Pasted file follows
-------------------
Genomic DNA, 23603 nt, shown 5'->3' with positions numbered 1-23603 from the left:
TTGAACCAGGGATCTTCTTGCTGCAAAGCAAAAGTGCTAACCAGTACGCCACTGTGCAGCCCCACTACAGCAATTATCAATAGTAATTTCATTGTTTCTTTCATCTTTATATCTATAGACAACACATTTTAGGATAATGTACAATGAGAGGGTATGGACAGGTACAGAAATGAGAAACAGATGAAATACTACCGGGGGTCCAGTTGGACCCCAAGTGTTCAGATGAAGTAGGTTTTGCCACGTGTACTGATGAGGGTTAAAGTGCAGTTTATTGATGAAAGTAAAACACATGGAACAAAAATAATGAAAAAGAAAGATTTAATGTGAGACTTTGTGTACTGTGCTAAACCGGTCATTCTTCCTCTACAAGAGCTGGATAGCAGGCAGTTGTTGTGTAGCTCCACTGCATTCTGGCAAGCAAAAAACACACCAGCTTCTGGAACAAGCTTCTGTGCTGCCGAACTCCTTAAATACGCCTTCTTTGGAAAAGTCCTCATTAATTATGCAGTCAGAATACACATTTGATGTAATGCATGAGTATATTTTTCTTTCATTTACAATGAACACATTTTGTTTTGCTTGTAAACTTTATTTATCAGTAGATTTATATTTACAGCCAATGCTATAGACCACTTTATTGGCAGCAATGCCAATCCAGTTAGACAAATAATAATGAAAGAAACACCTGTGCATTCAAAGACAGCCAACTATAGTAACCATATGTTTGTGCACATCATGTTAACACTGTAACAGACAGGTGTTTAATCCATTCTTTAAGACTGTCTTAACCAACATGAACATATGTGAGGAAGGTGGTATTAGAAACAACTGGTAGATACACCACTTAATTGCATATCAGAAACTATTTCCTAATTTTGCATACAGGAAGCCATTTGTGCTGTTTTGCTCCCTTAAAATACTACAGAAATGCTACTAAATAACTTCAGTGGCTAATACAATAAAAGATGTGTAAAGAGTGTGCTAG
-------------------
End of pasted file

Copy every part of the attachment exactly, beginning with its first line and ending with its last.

Genomic DNA, 23603 nt, shown 5'->3' with positions numbered 1-23603 from the left:
TTGAACCAGGGATCTTCTTGCTGCAAAGCAAAAGTGCTAACCAGTACGCCACTGTGCAGCCCCACTACAGCAATTATCAATAGTAATTTCATTGTTTCTTTCATCTTTATATCTATAGACAACACATTTTAGGATAATGTACAATGAGAGGGTATGGACAGGTACAGAAATGAGAAACAGATGAAATACTACCGGGGGTCCAGTTGGACCCCAAGTGTTCAGATGAAGTAGGTTTTGCCACGTGTACTGATGAGGGTTAAAGTGCAGTTTATTGATGAAAGTAAAACACATGGAACAAAAATAATGAAAAAGAAAGATTTAATGTGAGACTTTGTGTACTGTGCTAAACCGGTCATTCTTCCTCTACAAGAGCTGGATAGCAGGCAGTTGTTGTGTAGCTCCACTGCATTCTGGCAAGCAAAAAACACACCAGCTTCTGGAACAAGCTTCTGTGCTGCCGAACTCCTTAAATACGCCTTCTTTGGAAAAGTCCTCATTAATTATGCAGTCAGAATACACATTTGATGTAATGCATGAGTATATTTTTCTTTCATTTACAATGAACACATTTTGTTTTGCTTGTAAACTTTATTTATCAGTAGATTTATATTTACAGCCAATGCTATAGACCACTTTATTGGCAGCAATGCCAATCCAGTTAGACAAATAATAATGAAAGAAACACCTGTGCATTCAAAGACAGCCAACTATAGTAACCATATGTTTGTGCACATCATGTTAACACTGTAACAGACAGGTGTTTAATCCATTCTTTAAGACTGTCTTAACCAACATGAACATATGTGAGGAAGGTGGTATTAGAAACAACTGGTAGATACACCACTTAATTGCATATCAGAAACTATTTCCTAATTTTGCATACAGGAAGCCATTTGTGCTGTTTTGCTCCCTTAAAATACTACAGAAATGCTACTAAATAACTTCAGTGGCTAATACAATAAAAGATGTGTAAAGAGTGTGCTAG